Justin Monfries, 25, has pleaded guilty to culpable driving causing death, culpable driving causing grievous bodily harm, and car theft.

Jailed ... Justin Monfries, 25, pleaded guilty to culpable driving causing death, culpable driving causing grievous bodily harm, and car theft. Photo: Supplied

A man driving a stolen car who killed one woman and injured another in a horrific hit-and-run outside Canberra Hospital has been jailed for almost 13 years.

Justin Lee Monfries, 25, faced the ACT Supreme Court on Tuesday for the death of Linda Cox in May last year. The 38-year-old mother of two was killed instantly when a stolen car, driven by Monfries, ran a red light and mowed down her and a co-worker as they crossed the road after finishing a shift at the hospital.

Ashlee Bumpus, then 25, suffered multiple fractures to her legs and spent almost three months in a wheelchair as a result of the crash.

Ashlee Bumpus.

Ashlee Bumpus. Photo: Supplied

Monfries kept driving, but crashed about 150 metres down the road and was arrested by police. The Kambah man pleaded guilty to culpable driving causing death, culpable driving causing grievous bodily harm and car theft. The court was also asked to take into account four minor traffic infringements related to the incident and to resentence Monfries over a suspended sentence for fraud.

Justice John Nield jailed Monfries for 10 years and nine months for killing Mrs Cox, five years and four months for injuring Ms Bumpus and two years and eight months for car theft, backdated to take into account time spent in custody.

The judge ordered some of the jail time to be served concurrently, with the total sentence adding up to 12 years and seven months.

He will be eligible for parole in January 2022.

Justice Nield described the effects on Ms Bumpus and the Cox family as "catastrophic" but gave the defendant a 10 per cent discount on the sentence for his guilty plea.

"Frankly, I think the guilty plea had more to do with the strength of the Crown case," Justice Nield said.

The judge noted a guilty plea was not necessarily a sign of remorse and Monfries appeared more sorry for himself than for the harm he had caused Ms Bumpus and the Cox family.

"I think it's fair to say the offender has learnt nothing from his earlier

offending and the penalties imposed," Justice Nield said.

The defendant sat with his head bowed as the punishment was read out.

Friends and family of both victims were in court on Tuesday, and Mrs Cox's husband Jamie jeered at Monfries to "rot you b-----'' as he was led away in handcuffs.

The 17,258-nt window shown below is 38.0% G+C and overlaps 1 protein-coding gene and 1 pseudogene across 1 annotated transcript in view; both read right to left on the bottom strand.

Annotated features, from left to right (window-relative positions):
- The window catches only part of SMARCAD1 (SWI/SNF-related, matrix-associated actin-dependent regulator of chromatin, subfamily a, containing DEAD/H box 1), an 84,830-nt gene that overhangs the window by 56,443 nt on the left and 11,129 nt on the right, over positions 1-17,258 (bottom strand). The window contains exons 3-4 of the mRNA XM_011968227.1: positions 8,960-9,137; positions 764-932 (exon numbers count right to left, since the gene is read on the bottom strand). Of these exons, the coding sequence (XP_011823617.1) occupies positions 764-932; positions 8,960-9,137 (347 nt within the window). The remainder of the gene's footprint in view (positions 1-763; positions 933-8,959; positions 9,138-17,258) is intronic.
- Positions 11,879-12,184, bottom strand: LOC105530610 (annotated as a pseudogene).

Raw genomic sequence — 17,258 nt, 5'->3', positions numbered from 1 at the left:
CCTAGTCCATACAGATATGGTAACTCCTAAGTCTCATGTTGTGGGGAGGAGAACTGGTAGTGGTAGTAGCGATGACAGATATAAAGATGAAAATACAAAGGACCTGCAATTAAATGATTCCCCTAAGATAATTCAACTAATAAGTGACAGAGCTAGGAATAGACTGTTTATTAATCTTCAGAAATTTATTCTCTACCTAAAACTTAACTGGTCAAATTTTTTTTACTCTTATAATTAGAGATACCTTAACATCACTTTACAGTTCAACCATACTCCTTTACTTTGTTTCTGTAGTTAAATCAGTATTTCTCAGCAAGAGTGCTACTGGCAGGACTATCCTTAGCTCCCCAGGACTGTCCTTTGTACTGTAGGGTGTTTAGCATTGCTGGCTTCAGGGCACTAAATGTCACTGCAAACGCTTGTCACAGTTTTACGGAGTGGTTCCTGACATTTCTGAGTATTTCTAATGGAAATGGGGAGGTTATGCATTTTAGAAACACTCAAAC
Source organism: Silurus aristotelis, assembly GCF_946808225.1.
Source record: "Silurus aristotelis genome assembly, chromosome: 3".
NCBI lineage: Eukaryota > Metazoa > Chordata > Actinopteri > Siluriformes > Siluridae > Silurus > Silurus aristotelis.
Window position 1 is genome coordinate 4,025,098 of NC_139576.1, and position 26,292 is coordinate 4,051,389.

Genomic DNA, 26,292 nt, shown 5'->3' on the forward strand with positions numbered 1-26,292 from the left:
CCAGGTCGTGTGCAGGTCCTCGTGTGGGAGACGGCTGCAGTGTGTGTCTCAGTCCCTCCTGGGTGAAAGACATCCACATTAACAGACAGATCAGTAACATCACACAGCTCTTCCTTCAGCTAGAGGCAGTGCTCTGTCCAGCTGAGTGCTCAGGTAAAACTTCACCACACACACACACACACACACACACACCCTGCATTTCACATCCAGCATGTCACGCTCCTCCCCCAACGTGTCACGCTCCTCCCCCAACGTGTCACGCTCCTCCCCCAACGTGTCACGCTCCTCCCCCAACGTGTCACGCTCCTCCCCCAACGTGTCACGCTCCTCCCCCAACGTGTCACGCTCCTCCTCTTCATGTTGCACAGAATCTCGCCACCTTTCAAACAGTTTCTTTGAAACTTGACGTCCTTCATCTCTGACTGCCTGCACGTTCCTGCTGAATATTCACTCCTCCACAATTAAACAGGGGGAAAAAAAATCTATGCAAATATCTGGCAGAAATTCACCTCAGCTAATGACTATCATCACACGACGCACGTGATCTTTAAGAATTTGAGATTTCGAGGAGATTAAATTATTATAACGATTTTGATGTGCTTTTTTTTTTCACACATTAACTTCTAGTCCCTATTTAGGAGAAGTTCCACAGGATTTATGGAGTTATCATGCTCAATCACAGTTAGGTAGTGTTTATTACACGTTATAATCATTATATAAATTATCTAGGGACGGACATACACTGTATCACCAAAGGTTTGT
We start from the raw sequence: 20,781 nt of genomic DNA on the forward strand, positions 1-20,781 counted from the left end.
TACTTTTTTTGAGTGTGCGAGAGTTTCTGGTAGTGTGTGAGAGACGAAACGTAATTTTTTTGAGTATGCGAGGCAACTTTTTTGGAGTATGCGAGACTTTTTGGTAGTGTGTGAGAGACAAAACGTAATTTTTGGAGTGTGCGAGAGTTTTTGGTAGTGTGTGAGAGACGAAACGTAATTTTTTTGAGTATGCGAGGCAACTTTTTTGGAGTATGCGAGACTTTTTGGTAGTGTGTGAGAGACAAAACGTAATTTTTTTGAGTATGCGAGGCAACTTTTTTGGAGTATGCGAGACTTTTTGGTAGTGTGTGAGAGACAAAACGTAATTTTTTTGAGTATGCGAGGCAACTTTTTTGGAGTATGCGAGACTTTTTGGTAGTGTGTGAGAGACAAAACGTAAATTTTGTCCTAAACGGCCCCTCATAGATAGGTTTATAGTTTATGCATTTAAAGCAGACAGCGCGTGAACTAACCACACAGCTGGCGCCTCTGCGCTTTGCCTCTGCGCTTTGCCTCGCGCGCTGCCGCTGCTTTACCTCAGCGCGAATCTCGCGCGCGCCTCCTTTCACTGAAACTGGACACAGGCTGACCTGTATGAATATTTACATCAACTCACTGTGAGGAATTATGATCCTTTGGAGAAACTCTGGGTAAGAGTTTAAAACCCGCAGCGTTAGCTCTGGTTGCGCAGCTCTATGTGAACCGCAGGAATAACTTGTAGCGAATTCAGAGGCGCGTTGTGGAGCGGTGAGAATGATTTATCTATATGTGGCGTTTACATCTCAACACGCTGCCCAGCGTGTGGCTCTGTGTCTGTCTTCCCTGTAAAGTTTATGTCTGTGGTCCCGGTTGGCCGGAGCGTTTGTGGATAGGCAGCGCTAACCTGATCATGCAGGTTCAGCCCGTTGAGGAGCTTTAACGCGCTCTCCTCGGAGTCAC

Ms Bumpus and Mrs Cox's family quietly left the court complex via a backdoor to avoid speaking with the media after Tuesday's sentence.

Ms Bumpus declined to comment when contacted by Fairfax Media.

Both Ms Bumpus and Mr Cox read victim impact statements to an ACT Supreme Court sentencing hearing earlier this month.

Ms Bumpus described her painful recovery, which included almost three months in a wheelchair and four operations.

The former A-grade netballer told the packed courtroom she pleaded with surgeons to amputate her leg after one procedure left her with excruciating nerve pain.

She said she suffers from survivors' guilt, had trouble crossing the road and endures nightmares. Mr Cox said he felt enormous hatred for Monfries and wanted justice for his wife and two sons.

He said the tragic loss had propelled him into a private hell where he had lost interest in life and at times struggled to put "one foot in front of the other".

The court heard that Monfries had a lengthy criminal history, with more than 40 convictions in ACT and NSW courts. Some of that history included car theft and leading police on high-speed pursuits.

He had been serving a suspended sentence for trying to pass forged cheques at the time of the fatal accident.

Monfries had alcohol, cannabis and anti-depressants in his system on the day of the hit-and-run.

The court heard he had been stranded in Manuka after shopping with his girlfriend and decided to steal a Toyota Camry from an underground car park to get home.

The defendant was involved in an accident in Hughes before fleeing a police car, reaching speeds of 118km/h in a 60km/h zone.

The defendant claimed he then ''blacked out'' and had no memory of the fatal accident.